I started writing this about 32 hours before the earliest possible election 2016 victory projection, and I felt all the thrill and panic that you may expect (and, probably, also felt). Now that we have a result, I’m feeling crushed and blindsided. More than anything else, though, I feel a sense of great loss at the end of the Obama presidency.
I have felt the closeness of January 20, 2017, many times per day; I need to suppress tears each time. The best way I can explain it to you is by appealing to the shared experience of Doctor Who fans who identify one of the now 12 incarnations as “my Doctor.” “My Doctor” might be the one you saw first or when you were a child; it’s the Doctor who (see what I did there) you admire from afar. Mine is the Tenth Doctor, and my daughter’s is the Eleventh (respectively, David Tennant and Matt Smith). In that way, Barack Obama is my president — a hero, a role model, an inherently flawed individual who nevertheless taught me how to be a better person.
Before I continue, I’d like to acknowledge that you and I may disagree about the soundness and helpfulness of Obama’s policies and actions. Indeed, I started 2008 as a McCain voter, but he lost me when he, well, you know. I participated in Texas’s bizarre “two-step” primary + caucus for Obama, mostly because of his opposition to the Iraq War and his willingness to be vulnerable and honest about the role of race in his life. I was inspired by the Affordable Care Act, and even though it’s due to be repealed I know Obama won by taking pre-existing conditions off the negotiating table. He made mistakes, but he owned them. In a rash of lone-wolf attacks with military-style weapons, Obama cried, pled, and sang to draw attention to the dangers of unrestrained gun availability. And unlike former President Clinton’s term and the pre-election period of President-Elect Trump’s life, the Obama presidency didn’t feature any adulterous scandals. I know someone out there is seething at this paragraph, and that is fine. You can have your own president.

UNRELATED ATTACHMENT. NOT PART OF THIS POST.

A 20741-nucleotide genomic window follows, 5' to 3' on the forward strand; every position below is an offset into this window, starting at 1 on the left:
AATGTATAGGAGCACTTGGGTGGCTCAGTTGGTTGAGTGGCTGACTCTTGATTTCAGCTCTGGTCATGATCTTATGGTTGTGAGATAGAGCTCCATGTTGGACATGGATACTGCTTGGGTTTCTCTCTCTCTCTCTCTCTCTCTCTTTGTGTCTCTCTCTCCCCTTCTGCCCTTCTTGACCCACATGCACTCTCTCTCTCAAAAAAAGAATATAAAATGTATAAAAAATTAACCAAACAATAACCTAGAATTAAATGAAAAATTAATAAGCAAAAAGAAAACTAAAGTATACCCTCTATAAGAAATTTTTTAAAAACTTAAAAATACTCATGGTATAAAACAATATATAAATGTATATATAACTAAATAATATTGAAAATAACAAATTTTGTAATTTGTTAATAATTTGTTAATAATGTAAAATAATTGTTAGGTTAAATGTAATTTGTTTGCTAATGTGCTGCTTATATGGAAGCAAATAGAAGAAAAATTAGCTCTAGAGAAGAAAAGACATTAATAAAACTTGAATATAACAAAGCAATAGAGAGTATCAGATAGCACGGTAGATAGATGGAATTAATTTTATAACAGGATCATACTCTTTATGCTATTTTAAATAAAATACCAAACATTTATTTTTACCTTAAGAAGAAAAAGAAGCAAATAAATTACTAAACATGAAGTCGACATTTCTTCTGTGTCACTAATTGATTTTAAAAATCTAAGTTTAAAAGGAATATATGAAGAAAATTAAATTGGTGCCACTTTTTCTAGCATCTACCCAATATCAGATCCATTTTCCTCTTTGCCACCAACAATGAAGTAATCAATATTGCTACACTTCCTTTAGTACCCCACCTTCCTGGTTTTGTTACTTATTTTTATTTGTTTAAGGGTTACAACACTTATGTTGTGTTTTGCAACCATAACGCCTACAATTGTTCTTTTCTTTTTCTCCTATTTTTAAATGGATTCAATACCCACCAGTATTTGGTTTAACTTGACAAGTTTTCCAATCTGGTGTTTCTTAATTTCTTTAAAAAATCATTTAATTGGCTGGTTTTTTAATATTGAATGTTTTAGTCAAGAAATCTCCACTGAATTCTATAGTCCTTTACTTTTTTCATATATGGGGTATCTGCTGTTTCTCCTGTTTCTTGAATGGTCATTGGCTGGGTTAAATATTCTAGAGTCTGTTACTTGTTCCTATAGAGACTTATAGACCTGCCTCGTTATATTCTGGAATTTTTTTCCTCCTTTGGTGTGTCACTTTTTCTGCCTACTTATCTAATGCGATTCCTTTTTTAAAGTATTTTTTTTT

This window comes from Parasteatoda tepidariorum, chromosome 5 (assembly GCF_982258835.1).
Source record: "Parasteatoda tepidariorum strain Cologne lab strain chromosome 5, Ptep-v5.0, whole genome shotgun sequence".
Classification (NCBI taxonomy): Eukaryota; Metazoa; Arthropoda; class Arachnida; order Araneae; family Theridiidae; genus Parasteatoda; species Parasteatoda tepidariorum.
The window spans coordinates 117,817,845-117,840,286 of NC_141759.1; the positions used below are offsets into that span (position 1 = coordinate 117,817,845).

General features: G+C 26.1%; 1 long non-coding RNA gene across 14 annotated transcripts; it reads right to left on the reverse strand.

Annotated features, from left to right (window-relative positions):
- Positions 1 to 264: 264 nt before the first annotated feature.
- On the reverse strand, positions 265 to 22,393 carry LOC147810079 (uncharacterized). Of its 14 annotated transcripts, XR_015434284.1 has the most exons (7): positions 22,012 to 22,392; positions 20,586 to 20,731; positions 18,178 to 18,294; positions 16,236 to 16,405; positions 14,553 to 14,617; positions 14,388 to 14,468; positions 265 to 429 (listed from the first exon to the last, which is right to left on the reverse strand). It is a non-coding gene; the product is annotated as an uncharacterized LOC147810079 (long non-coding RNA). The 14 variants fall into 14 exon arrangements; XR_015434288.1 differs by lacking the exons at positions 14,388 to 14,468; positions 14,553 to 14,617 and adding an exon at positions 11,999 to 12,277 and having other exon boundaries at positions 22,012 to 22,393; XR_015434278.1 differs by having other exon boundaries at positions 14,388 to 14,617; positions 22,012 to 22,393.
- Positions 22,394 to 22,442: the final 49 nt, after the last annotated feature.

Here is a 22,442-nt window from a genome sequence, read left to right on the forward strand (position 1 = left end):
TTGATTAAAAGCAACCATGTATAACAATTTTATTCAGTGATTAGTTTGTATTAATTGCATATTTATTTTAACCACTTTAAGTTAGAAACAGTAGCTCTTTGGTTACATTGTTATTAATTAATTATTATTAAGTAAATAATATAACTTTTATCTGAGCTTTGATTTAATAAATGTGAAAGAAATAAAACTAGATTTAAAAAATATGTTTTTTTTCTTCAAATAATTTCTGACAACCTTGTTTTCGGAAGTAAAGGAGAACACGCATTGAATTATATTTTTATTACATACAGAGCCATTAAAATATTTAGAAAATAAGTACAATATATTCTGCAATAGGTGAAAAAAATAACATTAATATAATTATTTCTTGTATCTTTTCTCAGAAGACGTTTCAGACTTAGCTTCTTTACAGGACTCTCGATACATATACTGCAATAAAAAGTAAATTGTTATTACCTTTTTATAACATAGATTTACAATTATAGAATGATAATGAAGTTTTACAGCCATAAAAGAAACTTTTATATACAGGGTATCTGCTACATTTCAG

Really, I mean it — because I know that attachment to a certain leader is also about more than their policies or actions. About a month before the 2008 election I moved to Los Angeles to start an exciting new job; about a month later my then-wife asked for a divorce. By August 2009 I was madly in love with my now-wife, and we were married a year later. In the past eight years, I’ve become a father three times over. We’ve moved around in SoCal, inhabiting five different valleys in three counties. My career has been on a mostly upward trajectory. Yes, some darkness broke in. I lost my grandfather in 2010, and I’ve had to intensely focus on often-serious depression over the past couple years. But I really am better off than I was eight years ago. I don’t credit Obama specifically for all that positive change, and I know many people can claimed to have suffered directly from his actions. Even so, the fact remains that my life began around the time Obama took office. I don’t know what life looks like without him.
I suspect that my dad’s fondness for Ronald Reagan is similarly tied to that moment in his life: both his children were born, he became an officer in the Air Force, and he was able to pull his family out of the desperate poverty typical of the enlisted airman. It’s not either agreement with the president’s policy and the time of one’s life — it’s both.
It humbles me to admit that for lots of people, Trump will be their president in the way that Obama was mine and Reagan was my father’s. I am not gracious enough to write a heartfelt blessing to both Obama and Trump, but — thank God — the Holy Spirit moved through the authors of this prayer so I don’t have to compose such words — only believe them:
O Lord our Governor, whose glory is in all the world: We commend this nation to your merciful care, that, being guided by your Providence, we may dwell secure in your peace. Grant to the President of the United States, Barack Obama and Donald Trump, and to all in authority, wisdom and strength to know and to do your will. Fill them with the love of truth and righteousness, and make them ever mindful of their calling to serve this people in your fear; through Jesus Christ our Lord, who lives and reigns with you and the Holy Spirit, one God, world without end. Amen.
 I realize, with a bit more experience, that this wasn’t actually a good basis for comparison between Clinton and Obama. After all, the latter did not have to be accountable for voting no and facing the (ultimately false) possibility of nuclear/biological terrorism from Iraq.